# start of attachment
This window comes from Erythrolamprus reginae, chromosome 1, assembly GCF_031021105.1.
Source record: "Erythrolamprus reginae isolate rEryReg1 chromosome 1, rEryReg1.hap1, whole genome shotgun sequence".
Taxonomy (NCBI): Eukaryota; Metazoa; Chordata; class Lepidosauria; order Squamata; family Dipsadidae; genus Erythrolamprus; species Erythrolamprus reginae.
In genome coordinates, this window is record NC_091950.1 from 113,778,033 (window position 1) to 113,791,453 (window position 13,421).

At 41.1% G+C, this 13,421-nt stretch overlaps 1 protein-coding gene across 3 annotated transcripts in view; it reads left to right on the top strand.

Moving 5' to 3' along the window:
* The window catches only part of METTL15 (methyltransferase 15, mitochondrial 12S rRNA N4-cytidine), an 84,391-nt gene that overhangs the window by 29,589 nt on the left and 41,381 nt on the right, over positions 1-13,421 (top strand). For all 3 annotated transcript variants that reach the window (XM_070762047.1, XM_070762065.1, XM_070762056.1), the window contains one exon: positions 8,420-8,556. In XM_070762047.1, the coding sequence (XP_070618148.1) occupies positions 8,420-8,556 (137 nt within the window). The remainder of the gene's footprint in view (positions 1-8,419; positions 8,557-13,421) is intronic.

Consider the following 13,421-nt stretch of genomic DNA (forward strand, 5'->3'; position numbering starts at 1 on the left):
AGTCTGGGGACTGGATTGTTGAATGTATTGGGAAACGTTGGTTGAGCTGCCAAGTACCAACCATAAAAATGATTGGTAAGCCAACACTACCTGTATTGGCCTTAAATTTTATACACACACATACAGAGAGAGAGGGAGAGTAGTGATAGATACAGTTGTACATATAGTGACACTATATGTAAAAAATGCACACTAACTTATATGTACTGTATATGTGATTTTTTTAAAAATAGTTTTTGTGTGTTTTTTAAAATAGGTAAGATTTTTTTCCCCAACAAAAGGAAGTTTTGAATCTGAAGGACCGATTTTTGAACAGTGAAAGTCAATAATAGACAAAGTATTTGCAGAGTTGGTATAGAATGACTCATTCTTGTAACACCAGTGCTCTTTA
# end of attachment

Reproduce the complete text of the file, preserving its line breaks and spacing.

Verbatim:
This window comes from Erythrolamprus reginae, chromosome 1, assembly GCF_031021105.1.
Source record: "Erythrolamprus reginae isolate rEryReg1 chromosome 1, rEryReg1.hap1, whole genome shotgun sequence".
Taxonomy (NCBI): Eukaryota; Metazoa; Chordata; class Lepidosauria; order Squamata; family Dipsadidae; genus Erythrolamprus; species Erythrolamprus reginae.
In genome coordinates, this window is record NC_091950.1 from 113,778,033 (window position 1) to 113,791,453 (window position 13,421).

At 41.1% G+C, this 13,421-nt stretch overlaps 1 protein-coding gene across 3 annotated transcripts in view; it reads left to right on the top strand.

Moving 5' to 3' along the window:
* The window catches only part of METTL15 (methyltransferase 15, mitochondrial 12S rRNA N4-cytidine), an 84,391-nt gene that overhangs the window by 29,589 nt on the left and 41,381 nt on the right, over positions 1-13,421 (top strand). For all 3 annotated transcript variants that reach the window (XM_070762047.1, XM_070762065.1, XM_070762056.1), the window contains one exon: positions 8,420-8,556. In XM_070762047.1, the coding sequence (XP_070618148.1) occupies positions 8,420-8,556 (137 nt within the window). The remainder of the gene's footprint in view (positions 1-8,419; positions 8,557-13,421) is intronic.

Consider the following 13,421-nt stretch of genomic DNA (forward strand, 5'->3'; position numbering starts at 1 on the left):
AGTCTGGGGACTGGATTGTTGAATGTATTGGGAAACGTTGGTTGAGCTGCCAAGTACCAACCATAAAAATGATTGGTAAGCCAACACTACCTGTATTGGCCTTAAATTTTATACACACACATACAGAGAGAGAGGGAGAGTAGTGATAGATACAGTTGTACATATAGTGACACTATATGTAAAAAATGCACACTAACTTATATGTACTGTATATGTGATTTTTTTAAAAATAGTTTTTGTGTGTTTTTTAAAATAGGTAAGATTTTTTTCCCCAACAAAAGGAAGTTTTGAATCTGAAGGACCGATTTTTGAACAGTGAAAGTCAATAATAGACAAAGTATTTGCAGAGTTGGTATAGAATGACTCATTCTTGTAACACCAGTGCTCTTTA